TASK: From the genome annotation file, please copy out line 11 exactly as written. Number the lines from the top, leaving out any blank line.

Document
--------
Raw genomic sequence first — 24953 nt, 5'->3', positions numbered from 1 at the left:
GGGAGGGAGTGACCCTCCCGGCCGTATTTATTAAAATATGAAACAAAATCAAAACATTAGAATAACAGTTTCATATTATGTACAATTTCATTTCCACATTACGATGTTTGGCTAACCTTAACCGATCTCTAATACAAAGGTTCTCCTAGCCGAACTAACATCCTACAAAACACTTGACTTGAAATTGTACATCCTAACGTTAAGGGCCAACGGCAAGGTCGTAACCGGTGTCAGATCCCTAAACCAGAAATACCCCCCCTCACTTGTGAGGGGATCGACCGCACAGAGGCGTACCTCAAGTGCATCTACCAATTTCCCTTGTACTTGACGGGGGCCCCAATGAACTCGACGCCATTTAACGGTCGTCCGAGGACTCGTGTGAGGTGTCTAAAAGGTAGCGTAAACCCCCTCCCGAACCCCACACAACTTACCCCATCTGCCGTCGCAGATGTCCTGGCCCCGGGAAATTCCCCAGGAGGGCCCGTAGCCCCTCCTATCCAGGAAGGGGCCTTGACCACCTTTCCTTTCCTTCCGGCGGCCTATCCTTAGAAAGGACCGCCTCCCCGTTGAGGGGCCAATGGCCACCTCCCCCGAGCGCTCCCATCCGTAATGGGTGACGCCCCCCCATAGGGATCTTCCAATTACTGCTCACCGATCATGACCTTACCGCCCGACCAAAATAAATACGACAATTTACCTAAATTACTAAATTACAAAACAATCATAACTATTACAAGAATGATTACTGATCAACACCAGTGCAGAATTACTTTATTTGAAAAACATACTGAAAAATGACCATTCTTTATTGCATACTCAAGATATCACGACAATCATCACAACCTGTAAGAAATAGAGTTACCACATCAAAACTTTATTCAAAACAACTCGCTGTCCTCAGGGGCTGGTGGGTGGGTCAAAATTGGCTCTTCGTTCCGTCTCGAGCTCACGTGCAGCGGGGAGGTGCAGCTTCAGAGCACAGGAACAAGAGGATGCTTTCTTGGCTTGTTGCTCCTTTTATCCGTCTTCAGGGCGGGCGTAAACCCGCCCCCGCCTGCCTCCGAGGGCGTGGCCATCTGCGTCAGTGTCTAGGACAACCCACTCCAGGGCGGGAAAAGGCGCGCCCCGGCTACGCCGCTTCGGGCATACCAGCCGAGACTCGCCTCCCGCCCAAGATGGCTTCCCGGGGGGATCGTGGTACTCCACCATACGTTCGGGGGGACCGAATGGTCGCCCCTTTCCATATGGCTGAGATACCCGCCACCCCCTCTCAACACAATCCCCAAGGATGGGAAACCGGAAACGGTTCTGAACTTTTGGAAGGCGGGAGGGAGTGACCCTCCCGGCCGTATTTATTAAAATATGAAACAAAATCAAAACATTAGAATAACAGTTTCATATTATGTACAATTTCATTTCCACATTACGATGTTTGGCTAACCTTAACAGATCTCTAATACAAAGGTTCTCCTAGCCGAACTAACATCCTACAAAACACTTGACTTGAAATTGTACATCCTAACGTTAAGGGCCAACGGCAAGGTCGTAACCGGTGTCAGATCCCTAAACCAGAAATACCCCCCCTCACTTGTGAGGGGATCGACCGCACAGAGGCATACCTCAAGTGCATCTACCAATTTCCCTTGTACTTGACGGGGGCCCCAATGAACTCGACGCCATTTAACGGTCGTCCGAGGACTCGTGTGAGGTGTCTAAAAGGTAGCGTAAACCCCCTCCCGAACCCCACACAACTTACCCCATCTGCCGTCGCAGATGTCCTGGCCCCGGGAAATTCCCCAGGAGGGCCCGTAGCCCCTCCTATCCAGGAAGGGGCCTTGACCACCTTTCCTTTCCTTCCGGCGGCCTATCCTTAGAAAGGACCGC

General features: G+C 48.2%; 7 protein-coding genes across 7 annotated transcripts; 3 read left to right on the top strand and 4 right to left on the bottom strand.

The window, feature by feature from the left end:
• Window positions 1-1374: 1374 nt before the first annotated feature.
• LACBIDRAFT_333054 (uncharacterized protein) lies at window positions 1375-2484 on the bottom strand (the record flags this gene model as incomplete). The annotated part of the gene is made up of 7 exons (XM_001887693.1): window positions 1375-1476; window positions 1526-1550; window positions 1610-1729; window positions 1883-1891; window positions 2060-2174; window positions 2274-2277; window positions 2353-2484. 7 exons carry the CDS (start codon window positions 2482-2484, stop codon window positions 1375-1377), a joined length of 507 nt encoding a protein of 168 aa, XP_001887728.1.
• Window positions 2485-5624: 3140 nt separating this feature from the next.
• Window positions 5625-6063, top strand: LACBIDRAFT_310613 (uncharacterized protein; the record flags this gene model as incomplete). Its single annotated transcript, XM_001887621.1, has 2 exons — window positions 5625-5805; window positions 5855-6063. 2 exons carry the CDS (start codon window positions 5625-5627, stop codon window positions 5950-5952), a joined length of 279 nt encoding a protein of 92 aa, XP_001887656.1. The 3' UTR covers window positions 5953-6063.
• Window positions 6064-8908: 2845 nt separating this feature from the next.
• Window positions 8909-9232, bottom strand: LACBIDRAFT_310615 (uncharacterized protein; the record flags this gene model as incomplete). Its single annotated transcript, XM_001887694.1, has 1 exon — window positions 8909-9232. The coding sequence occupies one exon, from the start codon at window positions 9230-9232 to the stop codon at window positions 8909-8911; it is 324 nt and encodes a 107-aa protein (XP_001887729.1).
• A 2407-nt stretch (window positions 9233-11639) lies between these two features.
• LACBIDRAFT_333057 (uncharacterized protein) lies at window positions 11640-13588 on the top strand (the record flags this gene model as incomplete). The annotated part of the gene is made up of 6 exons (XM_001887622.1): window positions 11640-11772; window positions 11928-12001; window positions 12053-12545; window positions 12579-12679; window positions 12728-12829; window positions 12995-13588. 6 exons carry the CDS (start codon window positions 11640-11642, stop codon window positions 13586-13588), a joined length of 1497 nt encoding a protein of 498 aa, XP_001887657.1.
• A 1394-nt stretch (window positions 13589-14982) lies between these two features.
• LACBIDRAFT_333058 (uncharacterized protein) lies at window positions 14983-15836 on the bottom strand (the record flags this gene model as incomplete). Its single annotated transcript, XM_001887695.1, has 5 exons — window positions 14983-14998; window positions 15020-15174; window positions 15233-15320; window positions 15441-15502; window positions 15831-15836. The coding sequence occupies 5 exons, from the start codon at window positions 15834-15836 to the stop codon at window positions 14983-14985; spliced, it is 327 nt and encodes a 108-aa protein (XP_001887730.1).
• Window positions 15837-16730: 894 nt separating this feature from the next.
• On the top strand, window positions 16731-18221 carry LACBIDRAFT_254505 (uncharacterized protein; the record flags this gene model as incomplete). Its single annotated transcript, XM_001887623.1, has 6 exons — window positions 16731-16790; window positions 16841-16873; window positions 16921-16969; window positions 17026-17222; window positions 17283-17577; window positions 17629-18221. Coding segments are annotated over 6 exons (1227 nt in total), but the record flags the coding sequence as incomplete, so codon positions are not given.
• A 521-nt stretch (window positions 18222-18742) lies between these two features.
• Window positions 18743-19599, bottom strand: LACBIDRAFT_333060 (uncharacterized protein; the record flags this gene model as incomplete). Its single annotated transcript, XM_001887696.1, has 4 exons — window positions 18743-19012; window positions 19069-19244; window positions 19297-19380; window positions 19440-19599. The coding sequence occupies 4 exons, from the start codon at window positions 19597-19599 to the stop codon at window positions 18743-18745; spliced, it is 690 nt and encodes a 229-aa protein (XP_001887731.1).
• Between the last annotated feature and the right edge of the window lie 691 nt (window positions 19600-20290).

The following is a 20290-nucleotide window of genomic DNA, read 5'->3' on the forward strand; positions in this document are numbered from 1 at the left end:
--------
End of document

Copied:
• A 2407-nt stretch (window positions 9233-11639) lies between these two features.